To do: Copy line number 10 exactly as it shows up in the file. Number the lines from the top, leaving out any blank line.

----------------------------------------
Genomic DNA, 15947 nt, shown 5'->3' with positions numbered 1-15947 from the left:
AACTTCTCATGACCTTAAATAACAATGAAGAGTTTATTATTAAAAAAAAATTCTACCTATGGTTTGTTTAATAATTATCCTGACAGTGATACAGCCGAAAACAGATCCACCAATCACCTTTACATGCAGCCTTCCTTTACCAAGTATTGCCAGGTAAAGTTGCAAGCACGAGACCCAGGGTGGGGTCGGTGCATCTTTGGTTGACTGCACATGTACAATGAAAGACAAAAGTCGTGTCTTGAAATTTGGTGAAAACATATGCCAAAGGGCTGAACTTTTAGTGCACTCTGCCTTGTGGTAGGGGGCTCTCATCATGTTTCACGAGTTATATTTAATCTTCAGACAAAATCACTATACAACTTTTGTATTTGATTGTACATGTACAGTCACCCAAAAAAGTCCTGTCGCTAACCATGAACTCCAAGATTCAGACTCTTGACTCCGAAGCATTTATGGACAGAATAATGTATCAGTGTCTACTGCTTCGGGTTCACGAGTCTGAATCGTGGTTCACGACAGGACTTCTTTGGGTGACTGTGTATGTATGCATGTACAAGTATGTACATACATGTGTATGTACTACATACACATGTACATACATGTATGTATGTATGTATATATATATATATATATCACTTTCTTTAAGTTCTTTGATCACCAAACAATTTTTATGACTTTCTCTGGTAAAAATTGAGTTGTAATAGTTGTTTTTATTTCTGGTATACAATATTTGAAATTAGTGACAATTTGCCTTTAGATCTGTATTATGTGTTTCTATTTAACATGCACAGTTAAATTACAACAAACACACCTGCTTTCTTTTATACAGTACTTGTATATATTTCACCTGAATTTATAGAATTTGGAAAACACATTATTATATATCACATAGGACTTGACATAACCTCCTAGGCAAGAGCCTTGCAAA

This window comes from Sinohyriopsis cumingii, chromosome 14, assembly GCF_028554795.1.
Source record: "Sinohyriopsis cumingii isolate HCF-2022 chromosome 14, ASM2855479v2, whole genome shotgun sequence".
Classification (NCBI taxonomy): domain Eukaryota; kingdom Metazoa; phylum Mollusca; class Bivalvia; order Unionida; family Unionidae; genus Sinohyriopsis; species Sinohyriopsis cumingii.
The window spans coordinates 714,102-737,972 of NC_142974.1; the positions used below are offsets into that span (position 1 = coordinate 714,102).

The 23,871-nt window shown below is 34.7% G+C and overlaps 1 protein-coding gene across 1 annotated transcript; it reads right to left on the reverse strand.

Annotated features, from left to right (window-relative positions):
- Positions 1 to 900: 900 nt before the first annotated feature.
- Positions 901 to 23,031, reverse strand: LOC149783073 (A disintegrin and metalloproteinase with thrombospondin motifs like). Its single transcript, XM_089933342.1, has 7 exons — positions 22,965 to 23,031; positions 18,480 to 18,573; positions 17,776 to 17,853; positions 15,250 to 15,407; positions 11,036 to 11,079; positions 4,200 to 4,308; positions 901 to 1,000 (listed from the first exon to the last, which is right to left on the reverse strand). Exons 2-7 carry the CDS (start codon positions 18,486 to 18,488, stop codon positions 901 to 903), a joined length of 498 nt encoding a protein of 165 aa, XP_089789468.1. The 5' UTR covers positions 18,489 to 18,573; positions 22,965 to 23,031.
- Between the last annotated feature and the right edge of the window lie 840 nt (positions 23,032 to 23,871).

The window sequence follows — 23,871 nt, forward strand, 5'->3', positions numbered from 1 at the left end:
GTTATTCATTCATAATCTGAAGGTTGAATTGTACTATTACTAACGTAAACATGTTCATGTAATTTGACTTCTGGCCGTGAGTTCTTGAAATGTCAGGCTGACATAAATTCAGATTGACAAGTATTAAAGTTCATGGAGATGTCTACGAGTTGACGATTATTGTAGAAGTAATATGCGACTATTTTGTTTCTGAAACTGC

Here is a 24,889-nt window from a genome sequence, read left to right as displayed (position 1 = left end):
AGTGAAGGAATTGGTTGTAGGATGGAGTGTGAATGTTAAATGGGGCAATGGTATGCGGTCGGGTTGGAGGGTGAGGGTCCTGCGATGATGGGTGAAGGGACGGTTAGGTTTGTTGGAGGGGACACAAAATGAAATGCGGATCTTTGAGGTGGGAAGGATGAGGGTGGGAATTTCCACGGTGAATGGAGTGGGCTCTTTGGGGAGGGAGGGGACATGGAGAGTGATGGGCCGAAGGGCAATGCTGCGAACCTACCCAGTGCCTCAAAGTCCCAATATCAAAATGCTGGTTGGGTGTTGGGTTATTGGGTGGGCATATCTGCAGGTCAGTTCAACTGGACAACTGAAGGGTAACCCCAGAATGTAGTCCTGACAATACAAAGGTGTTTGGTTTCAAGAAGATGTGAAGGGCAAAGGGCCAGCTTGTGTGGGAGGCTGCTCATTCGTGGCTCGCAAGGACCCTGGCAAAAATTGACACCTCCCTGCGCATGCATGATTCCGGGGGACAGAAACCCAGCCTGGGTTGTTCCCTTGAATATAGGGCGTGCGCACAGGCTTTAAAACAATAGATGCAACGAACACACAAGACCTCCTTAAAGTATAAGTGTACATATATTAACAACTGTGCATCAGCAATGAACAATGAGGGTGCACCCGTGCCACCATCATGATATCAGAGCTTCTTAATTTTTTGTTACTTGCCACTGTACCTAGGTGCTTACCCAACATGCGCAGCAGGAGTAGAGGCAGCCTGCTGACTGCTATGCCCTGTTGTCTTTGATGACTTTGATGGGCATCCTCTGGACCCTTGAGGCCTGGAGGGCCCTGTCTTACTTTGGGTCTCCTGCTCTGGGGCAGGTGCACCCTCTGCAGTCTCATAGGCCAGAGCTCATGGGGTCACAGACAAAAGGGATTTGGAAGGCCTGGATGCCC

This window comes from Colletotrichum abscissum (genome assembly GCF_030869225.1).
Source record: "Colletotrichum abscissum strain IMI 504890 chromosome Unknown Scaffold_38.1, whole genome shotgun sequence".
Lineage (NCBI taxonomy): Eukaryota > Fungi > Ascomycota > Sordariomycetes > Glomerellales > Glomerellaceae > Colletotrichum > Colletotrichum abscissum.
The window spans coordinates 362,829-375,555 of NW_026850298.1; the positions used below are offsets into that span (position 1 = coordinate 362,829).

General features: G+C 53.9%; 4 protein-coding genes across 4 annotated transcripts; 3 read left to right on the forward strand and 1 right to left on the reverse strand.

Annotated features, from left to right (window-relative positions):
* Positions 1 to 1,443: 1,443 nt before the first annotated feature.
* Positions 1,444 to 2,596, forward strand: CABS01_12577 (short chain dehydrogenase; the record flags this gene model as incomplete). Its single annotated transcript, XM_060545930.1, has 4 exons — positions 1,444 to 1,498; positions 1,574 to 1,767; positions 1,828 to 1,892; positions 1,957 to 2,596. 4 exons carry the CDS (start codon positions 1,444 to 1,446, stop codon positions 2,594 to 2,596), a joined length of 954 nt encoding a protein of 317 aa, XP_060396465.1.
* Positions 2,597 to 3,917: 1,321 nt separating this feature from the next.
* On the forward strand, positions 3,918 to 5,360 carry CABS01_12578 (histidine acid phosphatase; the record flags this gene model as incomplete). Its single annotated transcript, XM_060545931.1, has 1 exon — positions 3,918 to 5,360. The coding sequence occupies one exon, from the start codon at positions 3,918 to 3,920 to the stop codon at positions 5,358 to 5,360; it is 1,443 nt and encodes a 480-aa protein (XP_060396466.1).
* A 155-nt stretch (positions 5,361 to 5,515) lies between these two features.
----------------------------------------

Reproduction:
- Positions 901 to 23,031, reverse strand: LOC149783073 (A disintegrin and metalloproteinase with thrombospondin motifs like). Its single transcript, XM_089933342.1, has 7 exons — positions 22,965 to 23,031; positions 18,480 to 18,573; positions 17,776 to 17,853; positions 15,250 to 15,407; positions 11,036 to 11,079; positions 4,200 to 4,308; positions 901 to 1,000 (listed from the first exon to the last, which is right to left on the reverse strand). Exons 2-7 carry the CDS (start codon positions 18,486 to 18,488, stop codon positions 901 to 903), a joined length of 498 nt encoding a protein of 165 aa, XP_089789468.1. The 5' UTR covers positions 18,489 to 18,573; positions 22,965 to 23,031.